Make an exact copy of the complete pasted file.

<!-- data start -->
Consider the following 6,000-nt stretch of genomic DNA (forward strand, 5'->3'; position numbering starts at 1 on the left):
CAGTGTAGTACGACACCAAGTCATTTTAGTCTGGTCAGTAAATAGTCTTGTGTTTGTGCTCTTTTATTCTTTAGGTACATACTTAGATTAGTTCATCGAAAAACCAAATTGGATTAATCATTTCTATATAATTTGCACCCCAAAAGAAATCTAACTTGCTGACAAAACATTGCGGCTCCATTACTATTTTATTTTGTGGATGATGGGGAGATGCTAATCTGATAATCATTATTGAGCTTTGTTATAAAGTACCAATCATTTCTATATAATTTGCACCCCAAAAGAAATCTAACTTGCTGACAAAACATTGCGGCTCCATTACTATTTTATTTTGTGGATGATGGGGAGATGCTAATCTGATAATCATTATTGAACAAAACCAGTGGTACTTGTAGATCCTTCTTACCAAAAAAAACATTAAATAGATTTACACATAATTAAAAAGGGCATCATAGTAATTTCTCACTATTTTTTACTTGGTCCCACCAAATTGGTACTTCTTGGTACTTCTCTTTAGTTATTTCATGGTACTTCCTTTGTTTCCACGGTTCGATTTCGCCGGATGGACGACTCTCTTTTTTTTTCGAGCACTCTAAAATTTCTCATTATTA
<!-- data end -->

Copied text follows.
Consider the following 6,000-nt stretch of genomic DNA (forward strand, 5'->3'; position numbering starts at 1 on the left):
CAGTGTAGTACGACACCAAGTCATTTTAGTCTGGTCAGTAAATAGTCTTGTGTTTGTGCTCTTTTATTCTTTAGGTACATACTTAGATTAGTTCATCGAAAAACCAAATTGGATTAATCATTTCTATATAATTTGCACCCCAAAAGAAATCTAACTTGCTGACAAAACATTGCGGCTCCATTACTATTTTATTTTGTGGATGATGGGGAGATGCTAATCTGATAATCATTATTGAGCTTTGTTATAAAGTACCAATCATTTCTATATAATTTGCACCCCAAAAGAAATCTAACTTGCTGACAAAACATTGCGGCTCCATTACTATTTTATTTTGTGGATGATGGGGAGATGCTAATCTGATAATCATTATTGAACAAAACCAGTGGTACTTGTAGATCCTTCTTACCAAAAAAAACATTAAATAGATTTACACATAATTAAAAAGGGCATCATAGTAATTTCTCACTATTTTTTACTTGGTCCCACCAAATTGGTACTTCTTGGTACTTCTCTTTAGTTATTTCATGGTACTTCCTTTGTTTCCACGGTTCGATTTCGCCGGATGGACGACTCTCTTTTTTTTTCGAGCACTCTAAAATTTCTCATTATTA